NZ's housing crisis to get 'worse and worse', senior economist warns

Source: 1News

New Zealand's housing crisis is likely to get "worse and worse", a senior economist is warning.

Infometrics' Brad Olsen this morning told Breakfast it will take years to build enough houses to make a difference to demand on the housing market.

Despite nearly 40,000 consents for homes being granted last year, there are concerns the market is still tens of thousands of houses short of meeting demand.

"We were expecting a bit of softness last year and it didn't come to eventuate, in fact it's gone the other way. You mention rocket ships, I mean this is very much the only way you can really describe it at the moment," Olsen told Breakfast host Scotty Stevenson of how the market is looking. 

"Our expectations on our new and much more optimistic forecast for the general economy also see those house prices still going up at a fast rate. 

"We expect that even in the middle of this year we could see house prices still rising at 15 per cent per annum. Now we might see those slow a touch to under double digits towards the end of this year but that's still going up nine-or-so per cent per annum.

"Things are only going to get a bit slower, but certainly not fall unless we have a big change in employment levels or something similar, the house prices scenario, and in fact the housing crisis seems set to get worse and worse."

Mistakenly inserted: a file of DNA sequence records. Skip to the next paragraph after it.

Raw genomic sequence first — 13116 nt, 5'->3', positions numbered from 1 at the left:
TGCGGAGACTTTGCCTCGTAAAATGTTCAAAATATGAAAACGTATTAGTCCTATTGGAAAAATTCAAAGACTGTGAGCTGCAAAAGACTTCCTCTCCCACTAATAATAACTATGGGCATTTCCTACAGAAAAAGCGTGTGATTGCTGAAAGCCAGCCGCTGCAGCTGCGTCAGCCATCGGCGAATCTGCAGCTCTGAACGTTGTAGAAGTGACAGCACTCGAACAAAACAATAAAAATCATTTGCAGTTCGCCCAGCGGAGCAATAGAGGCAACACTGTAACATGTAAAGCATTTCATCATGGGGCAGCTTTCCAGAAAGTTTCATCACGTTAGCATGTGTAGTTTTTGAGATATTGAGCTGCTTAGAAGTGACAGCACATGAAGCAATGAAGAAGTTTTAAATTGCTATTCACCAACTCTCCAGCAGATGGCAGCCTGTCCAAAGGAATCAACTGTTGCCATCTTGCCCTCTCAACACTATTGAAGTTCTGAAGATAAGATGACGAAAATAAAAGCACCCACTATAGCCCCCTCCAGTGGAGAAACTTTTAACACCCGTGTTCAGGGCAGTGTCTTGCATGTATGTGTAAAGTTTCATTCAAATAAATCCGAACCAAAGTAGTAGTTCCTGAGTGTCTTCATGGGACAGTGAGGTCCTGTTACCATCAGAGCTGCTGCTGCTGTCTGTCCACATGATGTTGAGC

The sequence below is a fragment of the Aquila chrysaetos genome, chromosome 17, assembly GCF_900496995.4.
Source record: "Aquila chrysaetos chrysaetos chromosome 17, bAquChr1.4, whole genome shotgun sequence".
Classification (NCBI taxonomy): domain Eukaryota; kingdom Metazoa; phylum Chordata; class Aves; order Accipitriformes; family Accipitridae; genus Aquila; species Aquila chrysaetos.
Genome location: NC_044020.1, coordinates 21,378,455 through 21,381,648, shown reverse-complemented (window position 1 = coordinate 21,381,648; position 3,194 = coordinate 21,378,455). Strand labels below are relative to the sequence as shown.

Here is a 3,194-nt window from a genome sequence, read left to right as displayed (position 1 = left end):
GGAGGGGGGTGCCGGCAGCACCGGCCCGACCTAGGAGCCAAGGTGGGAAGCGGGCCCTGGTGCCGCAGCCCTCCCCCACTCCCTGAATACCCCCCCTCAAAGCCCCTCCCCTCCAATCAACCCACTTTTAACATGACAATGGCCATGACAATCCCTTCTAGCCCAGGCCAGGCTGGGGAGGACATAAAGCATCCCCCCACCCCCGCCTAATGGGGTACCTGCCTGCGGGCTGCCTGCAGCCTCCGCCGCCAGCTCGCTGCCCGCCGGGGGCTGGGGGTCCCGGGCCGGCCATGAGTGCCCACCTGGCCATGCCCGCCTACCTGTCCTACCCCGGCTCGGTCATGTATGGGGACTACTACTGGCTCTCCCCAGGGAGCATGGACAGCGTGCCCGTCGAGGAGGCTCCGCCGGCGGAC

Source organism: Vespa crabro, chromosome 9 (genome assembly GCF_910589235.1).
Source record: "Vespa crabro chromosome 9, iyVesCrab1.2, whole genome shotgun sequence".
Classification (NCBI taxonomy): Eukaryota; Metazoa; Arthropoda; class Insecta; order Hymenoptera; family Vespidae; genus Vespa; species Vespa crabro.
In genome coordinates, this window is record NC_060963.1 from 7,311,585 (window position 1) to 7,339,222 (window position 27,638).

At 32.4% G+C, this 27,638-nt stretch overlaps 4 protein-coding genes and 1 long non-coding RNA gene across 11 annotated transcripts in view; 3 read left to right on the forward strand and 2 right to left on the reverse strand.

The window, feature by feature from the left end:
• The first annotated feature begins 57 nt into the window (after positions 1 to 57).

Olsen said the market was hot, and looked set to continue for a while yet, so those who own a home are in a "great position".

However, those looking to buy will need to pull together "a fair whack of money" to reach their deposit at the moment, he added.

"Every day that you sort of wait it seems to get bigger and bigger."

Olsen said it's clear demand is the way to ease pressure on the competitive market.

"But lets be frank, we didn't build enough in the first half of the decade and so we're still playing five years catch up," he said.

"On the right path at the moment for us to construct more, to build more homes, but it's not going to be a click your fingers and we're finished sort of exercise. We've still got a few years yet before we build enough to really make a difference."